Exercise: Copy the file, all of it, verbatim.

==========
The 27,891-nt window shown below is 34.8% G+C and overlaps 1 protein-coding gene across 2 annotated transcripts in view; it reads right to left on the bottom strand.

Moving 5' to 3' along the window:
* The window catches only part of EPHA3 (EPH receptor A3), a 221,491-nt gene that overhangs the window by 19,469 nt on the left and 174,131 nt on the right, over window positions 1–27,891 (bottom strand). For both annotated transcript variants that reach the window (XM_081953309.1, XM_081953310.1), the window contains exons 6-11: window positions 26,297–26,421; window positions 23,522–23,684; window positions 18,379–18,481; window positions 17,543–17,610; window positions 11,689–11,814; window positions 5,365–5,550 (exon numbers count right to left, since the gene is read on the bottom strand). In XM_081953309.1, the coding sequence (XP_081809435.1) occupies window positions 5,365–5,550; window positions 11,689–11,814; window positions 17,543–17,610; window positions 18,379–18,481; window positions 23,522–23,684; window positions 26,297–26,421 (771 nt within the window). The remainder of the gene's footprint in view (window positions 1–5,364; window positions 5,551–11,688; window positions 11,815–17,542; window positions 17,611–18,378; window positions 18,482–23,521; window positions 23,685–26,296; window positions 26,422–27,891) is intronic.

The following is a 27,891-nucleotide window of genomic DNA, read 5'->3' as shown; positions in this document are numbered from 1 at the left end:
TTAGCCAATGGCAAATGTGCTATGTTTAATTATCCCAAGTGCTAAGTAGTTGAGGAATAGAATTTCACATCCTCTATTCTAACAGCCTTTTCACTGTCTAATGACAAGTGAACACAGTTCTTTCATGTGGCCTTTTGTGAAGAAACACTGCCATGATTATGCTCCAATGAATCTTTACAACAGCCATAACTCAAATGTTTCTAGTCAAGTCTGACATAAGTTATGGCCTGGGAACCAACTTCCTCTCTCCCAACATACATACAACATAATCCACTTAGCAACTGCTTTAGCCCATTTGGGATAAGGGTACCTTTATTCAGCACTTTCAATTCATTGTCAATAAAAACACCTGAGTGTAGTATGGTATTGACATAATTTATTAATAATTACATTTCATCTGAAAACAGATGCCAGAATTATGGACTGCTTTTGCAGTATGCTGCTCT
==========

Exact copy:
The 27,891-nt window shown below is 34.8% G+C and overlaps 1 protein-coding gene across 2 annotated transcripts in view; it reads right to left on the bottom strand.

Moving 5' to 3' along the window:
* The window catches only part of EPHA3 (EPH receptor A3), a 221,491-nt gene that overhangs the window by 19,469 nt on the left and 174,131 nt on the right, over window positions 1–27,891 (bottom strand). For both annotated transcript variants that reach the window (XM_081953309.1, XM_081953310.1), the window contains exons 6-11: window positions 26,297–26,421; window positions 23,522–23,684; window positions 18,379–18,481; window positions 17,543–17,610; window positions 11,689–11,814; window positions 5,365–5,550 (exon numbers count right to left, since the gene is read on the bottom strand). In XM_081953309.1, the coding sequence (XP_081809435.1) occupies window positions 5,365–5,550; window positions 11,689–11,814; window positions 17,543–17,610; window positions 18,379–18,481; window positions 23,522–23,684; window positions 26,297–26,421 (771 nt within the window). The remainder of the gene's footprint in view (window positions 1–5,364; window positions 5,551–11,688; window positions 11,815–17,542; window positions 17,611–18,378; window positions 18,482–23,521; window positions 23,685–26,296; window positions 26,422–27,891) is intronic.

The following is a 27,891-nucleotide window of genomic DNA, read 5'->3' as shown; positions in this document are numbered from 1 at the left end:
TTAGCCAATGGCAAATGTGCTATGTTTAATTATCCCAAGTGCTAAGTAGTTGAGGAATAGAATTTCACATCCTCTATTCTAACAGCCTTTTCACTGTCTAATGACAAGTGAACACAGTTCTTTCATGTGGCCTTTTGTGAAGAAACACTGCCATGATTATGCTCCAATGAATCTTTACAACAGCCATAACTCAAATGTTTCTAGTCAAGTCTGACATAAGTTATGGCCTGGGAACCAACTTCCTCTCTCCCAACATACATACAACATAATCCACTTAGCAACTGCTTTAGCCCATTTGGGATAAGGGTACCTTTATTCAGCACTTTCAATTCATTGTCAATAAAAACACCTGAGTGTAGTATGGTATTGACATAATTTATTAATAATTACATTTCATCTGAAAACAGATGCCAGAATTATGGACTGCTTTTGCAGTATGCTGCTCT